But in September, her late husband's nephew, Niamat Gul, complained to Afghan media that the government had not paid their rent. Nangyal, the government spokesman, says her rent and living expenses have been paid since she returned to Afghanistan. When she requested a more traditional home, he says, she was relocated to a 10-room rental near the presidential palace until a permanent house could be purchased.

Now, Gul says, people inspired by Sharbat Gula's story have come to take pictures and bring gifts to her new house. "She's happy because Afghanistan respects her," he says.

The new home has security, but they are cautious with who is invited in. Gul explains that the attention she's gotten since being identified as the subject of National Geographic's cover puts her at risk from conservative Afghans who don't believe women should appear in the media.

Her name on the deed makes her among the 17 percent of Afghan women who own their own homes.

Photographer Steve McCurry tells the story of shooting the iconic National Geographic "Afghan girl” photo.

Lost and Found

The last 15 years have seen a flurry of media attention around Sharbat Gula. The identity of the “Afghan Girl” was unknown until 2002, when Steve McCurry, who first captured her image, tracked her down in the mountains of the Afghanistan-Pakistan border. An FBI analyst, forensic sculptor and the inventor of iris recognition all verified her identity. She appeared again on the cover of National Geographic, one of the few people to be featured twice.

By then, Sharbat Gula was a married mother of three and had no idea that her face was recognized around the world. She told McCurry at the time that she hoped her daughters could have the education she never had.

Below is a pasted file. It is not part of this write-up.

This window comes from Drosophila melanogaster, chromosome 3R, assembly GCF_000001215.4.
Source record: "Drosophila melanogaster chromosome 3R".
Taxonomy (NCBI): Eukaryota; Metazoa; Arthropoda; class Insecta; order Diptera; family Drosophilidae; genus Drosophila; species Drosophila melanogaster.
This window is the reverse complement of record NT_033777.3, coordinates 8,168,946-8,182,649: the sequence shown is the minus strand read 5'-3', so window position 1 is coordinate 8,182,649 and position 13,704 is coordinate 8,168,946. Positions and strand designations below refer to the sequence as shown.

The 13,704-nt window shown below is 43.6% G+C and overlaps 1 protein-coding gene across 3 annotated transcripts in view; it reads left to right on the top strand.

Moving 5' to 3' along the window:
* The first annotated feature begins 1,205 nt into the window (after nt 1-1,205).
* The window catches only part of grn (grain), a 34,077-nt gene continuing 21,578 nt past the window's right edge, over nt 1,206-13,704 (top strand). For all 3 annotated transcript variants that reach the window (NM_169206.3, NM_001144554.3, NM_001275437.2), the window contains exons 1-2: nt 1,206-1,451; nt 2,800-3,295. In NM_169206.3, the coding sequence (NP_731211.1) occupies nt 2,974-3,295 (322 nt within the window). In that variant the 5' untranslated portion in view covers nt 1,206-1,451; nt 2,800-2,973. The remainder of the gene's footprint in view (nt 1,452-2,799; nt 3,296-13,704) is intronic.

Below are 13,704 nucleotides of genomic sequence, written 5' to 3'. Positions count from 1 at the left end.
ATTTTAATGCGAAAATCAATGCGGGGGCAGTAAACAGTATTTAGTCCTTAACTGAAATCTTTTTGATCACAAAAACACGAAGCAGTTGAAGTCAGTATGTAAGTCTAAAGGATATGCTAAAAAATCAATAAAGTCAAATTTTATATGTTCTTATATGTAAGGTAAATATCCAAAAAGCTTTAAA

Now they will. Her daughters are enrolled in school for the coming year, says Gul, and "they will compete their education, Inshallah."

The Afghan government is encouraging her to expand that dream. Nangyal, the spokesman, has suggested she launch a foundation to educate and empower women and children, particularly those being repatriated, and she is considering it. “My message to all my sisters is not to marry their daughters at a young age,” she told BBC Persia. “Let them complete their education the same as your sons do.”

But Sharbat Gula’s own daughters are returning to an Afghanistan that may offer worse prospects than their mother had more than 30 years ago. Today, only half of Afghan girls attend school, and the majority of those who do drop out between the ages of 12 to 15. In rural areas, the number of girls in school is now declining.

Human Rights Watch's Barr says that gender equality in Afghanistan lags behind Pakistan and Iran, which took in a combined six million Afghan refugees during the Soviet War. Women and girls returning to Afghanistan must adapt to having a male companion escort them out of the house or make decisions for them. Sometimes, she says, these returnees are “perceived as immoral or indecent” because they grew up abroad.

As Afghans come home in droves—Afghanistan is now likely hosting some three million internal and returning refugees—these dynamics put women and children returnees at increased risk of sexual and gender-based violence, says Manizha Naderi, executive director of Women for Afghan Women.

"While [Sharbat Gula] was granted a warm welcome upon her arrival back in Afghanistan, thousands of other Afghan women are being forcibly returned without any family, home, job, or possibility for a secure, stable life,” she says.

This story has been updated to reflect an interview with Sharbat Gula’s nephew.